- To me… [↩]
- This was just how they came, I think the concept of mountain biking really hadn’t come into the mainstream yet when this bike was built. [↩]
- I always wondered just how visible I was on those long hill climbs, but the light always seemed to reach as far as I needed it as a function of speed. [↩]
- besides my parents [↩]
- Yes, I drove the parents’ car, but that was never really mine. [↩]
- I’m in high gear pretty much all the time. [↩]
- Apparently you’re supposed to replace these periodically, mine was made in the previous century. [↩]
- Well, at least in bicycle terms. [↩]
- This is the hill on US-20 heading east into Cazenovia from the blinker at Oran-Delphi Road. [↩]
I spent an hour or more watching meteors late Thursday night, but didn’t really see much. Maybe two dozen meteors with probably half of those seemingly unrelated to the Perseid shower.
I did get this fun  shot of our home in the context of our larger galactic one.
Ok, well not literally, but she is getting quite expressive. She has all the motions for crawling too, but hasn’t put together the right sequence yet. Any day now.
Here are some samples from a bunch K snapped earlier this week.
Last weekend we took a ride out to visit my folks in PA. After picking 18 quarts of blueberries (with two bushes untouched), we spent the time moving furniture, launching water rockets and just enjoying the family time.
Here are some pictures of Mom’s flowers (and their visitors) and a few of the family on the swing.
A few more in the gallery.
So Nate recently inherited my in-law’s old point and shoot digital camera. The LCD doesn’t work anymore, so he fires away old school by looking through a tiny grungy viewfinder with absolutely no feedback on what he’s managed to capture. I’m not sure he cares. Here are some of my completely unedited favorites from the Nate’s eye view of the trip to Maine.
For more, check out Nate’s new gallery in Impressions.
Reaching back a bit before my last posting, the fam drove out to visit friends in Troy for their son’s 1st birthday party. It worked out nicely, as this was the weekend K had already planned to take the kids up to Maine. We drove out separately so I could return home and save precious vacation for later ventures.
It was rather fun to see more of our college friends with kids of their own. We weren’t exactly first adopters of the whole ‘start-a-family’ thing amongst the college crowd, but we’re also far from the last. To the parents at that party, and you know who you are, I have a rather nice portrait of the birthday boy and the sweet little baby girl in the strawberry hat. I feel somewhat odd about posting your kid’ pictures to my website, so instead here are some lily’s from the garden.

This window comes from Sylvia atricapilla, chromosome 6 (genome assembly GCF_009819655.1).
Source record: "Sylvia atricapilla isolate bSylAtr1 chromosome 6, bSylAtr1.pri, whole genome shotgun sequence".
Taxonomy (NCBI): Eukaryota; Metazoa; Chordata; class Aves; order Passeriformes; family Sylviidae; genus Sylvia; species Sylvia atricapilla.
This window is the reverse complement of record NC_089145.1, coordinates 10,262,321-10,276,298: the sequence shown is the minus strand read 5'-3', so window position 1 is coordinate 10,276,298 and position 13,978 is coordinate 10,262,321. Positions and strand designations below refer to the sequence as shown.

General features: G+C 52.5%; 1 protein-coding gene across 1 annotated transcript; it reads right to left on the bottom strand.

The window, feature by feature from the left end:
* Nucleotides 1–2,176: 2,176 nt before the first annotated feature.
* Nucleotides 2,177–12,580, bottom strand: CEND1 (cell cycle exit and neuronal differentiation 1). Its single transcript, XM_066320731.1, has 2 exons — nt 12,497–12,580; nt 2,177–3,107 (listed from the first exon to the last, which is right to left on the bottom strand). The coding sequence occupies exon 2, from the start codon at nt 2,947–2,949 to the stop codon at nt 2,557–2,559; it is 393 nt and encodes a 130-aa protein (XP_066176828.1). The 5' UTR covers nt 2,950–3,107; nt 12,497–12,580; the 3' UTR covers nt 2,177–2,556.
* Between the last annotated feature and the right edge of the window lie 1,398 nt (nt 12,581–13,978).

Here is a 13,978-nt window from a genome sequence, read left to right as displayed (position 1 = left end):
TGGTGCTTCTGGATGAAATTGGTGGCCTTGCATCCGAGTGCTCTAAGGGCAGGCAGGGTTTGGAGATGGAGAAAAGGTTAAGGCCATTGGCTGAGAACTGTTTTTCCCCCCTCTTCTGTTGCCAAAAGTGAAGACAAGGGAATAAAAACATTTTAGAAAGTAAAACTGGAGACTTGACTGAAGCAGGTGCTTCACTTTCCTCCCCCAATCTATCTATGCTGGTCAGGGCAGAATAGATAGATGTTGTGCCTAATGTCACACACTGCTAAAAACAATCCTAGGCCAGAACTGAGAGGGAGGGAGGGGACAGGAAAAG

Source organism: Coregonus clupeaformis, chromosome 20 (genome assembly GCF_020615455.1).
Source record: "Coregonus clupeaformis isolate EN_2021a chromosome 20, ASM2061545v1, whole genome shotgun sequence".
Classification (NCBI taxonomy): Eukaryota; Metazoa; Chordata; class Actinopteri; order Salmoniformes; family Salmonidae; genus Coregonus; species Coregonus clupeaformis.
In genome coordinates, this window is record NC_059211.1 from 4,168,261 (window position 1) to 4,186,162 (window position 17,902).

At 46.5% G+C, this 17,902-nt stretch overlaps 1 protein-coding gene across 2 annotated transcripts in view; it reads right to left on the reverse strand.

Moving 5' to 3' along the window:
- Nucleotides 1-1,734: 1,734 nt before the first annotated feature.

On the way home, I dodged thunderstorms which literally flanked me on both sides. It made for a slow drive, not because of the rain or wind but for the many stops I made to take pictures of the sky.
- I’ll send them by email instead. [↩]
Where does the time go? I was driving home from work a few weeks back and noticed the goldenrod already starting to yellow. It was still July and summer still felt young. For me the goldenrod is the harbinger of fall. I am so very much not ready for summer to be over.
I don’t feel like I’m doing more things than usual, although N&R keep us plenty busy. If the blog is any measure of my free time, or at least my level of time/energy for free thought, apparently the heart and soul are feeling pretty shackled.
There is evidence of this in my photography
habit hobby too. I actually let images sit on the media card for
I also blame the monitor on K’s computer which failed for the second and last time. Viewsonic has replaced it with another unit. Unfortunately this took a week of outbound shipping and a week of return shipping. Still, you have to love a 3-year warranty in the era of disposable electronics.
So today is the 14th of August. We are one week away from the big family cruise which will almost certainly be less stressful and more fun than we would otherwise anticipate. Ultimately, if I don’t fire off the imagery and anecdotes from the last three weeks now, they’re never going to happen. So here goes…